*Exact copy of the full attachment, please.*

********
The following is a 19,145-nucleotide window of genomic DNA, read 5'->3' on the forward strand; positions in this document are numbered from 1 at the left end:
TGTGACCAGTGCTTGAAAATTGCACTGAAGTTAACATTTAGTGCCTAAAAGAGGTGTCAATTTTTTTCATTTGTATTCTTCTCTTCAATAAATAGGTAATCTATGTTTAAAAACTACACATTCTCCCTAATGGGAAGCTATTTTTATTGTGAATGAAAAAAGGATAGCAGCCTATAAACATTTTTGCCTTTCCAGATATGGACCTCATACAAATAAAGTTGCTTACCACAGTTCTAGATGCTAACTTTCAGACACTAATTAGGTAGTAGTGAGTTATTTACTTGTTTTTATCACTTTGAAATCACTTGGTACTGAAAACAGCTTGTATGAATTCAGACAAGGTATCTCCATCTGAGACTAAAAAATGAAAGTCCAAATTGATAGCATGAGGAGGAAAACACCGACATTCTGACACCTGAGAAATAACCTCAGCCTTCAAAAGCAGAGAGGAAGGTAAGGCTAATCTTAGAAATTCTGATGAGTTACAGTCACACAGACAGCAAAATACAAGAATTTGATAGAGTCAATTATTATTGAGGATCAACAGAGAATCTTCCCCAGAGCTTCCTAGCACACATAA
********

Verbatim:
The following is a 19,145-nucleotide window of genomic DNA, read 5'->3' on the forward strand; positions in this document are numbered from 1 at the left end:
TGTGACCAGTGCTTGAAAATTGCACTGAAGTTAACATTTAGTGCCTAAAAGAGGTGTCAATTTTTTTCATTTGTATTCTTCTCTTCAATAAATAGGTAATCTATGTTTAAAAACTACACATTCTCCCTAATGGGAAGCTATTTTTATTGTGAATGAAAAAAGGATAGCAGCCTATAAACATTTTTGCCTTTCCAGATATGGACCTCATACAAATAAAGTTGCTTACCACAGTTCTAGATGCTAACTTTCAGACACTAATTAGGTAGTAGTGAGTTATTTACTTGTTTTTATCACTTTGAAATCACTTGGTACTGAAAACAGCTTGTATGAATTCAGACAAGGTATCTCCATCTGAGACTAAAAAATGAAAGTCCAAATTGATAGCATGAGGAGGAAAACACCGACATTCTGACACCTGAGAAATAACCTCAGCCTTCAAAAGCAGAGAGGAAGGTAAGGCTAATCTTAGAAATTCTGATGAGTTACAGTCACACAGACAGCAAAATACAAGAATTTGATAGAGTCAATTATTATTGAGGATCAACAGAGAATCTTCCCCAGAGCTTCCTAGCACACATAA